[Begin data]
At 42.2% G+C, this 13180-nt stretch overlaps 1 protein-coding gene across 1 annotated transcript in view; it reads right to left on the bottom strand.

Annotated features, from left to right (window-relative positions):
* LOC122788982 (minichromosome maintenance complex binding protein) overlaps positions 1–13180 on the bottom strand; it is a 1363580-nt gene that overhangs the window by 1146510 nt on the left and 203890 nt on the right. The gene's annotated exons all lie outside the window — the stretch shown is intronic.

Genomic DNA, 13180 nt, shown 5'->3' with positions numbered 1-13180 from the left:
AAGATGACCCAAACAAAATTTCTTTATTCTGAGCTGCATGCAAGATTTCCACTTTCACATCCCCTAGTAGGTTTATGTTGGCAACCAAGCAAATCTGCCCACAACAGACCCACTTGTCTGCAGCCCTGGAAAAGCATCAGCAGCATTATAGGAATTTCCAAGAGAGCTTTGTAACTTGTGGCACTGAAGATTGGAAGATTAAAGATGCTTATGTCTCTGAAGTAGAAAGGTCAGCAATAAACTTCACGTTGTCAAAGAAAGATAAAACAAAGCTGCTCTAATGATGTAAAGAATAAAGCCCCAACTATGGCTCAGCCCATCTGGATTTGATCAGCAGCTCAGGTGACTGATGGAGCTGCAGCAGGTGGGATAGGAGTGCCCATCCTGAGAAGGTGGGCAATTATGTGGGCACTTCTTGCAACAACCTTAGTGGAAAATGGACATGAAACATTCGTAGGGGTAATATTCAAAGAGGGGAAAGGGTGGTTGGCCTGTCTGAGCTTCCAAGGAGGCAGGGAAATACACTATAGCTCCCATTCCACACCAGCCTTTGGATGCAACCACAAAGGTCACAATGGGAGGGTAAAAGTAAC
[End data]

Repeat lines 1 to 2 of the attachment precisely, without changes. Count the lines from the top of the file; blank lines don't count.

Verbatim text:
At 42.2% G+C, this 13180-nt stretch overlaps 1 protein-coding gene across 1 annotated transcript in view; it reads right to left on the bottom strand.

Annotated features, from left to right (window-relative positions):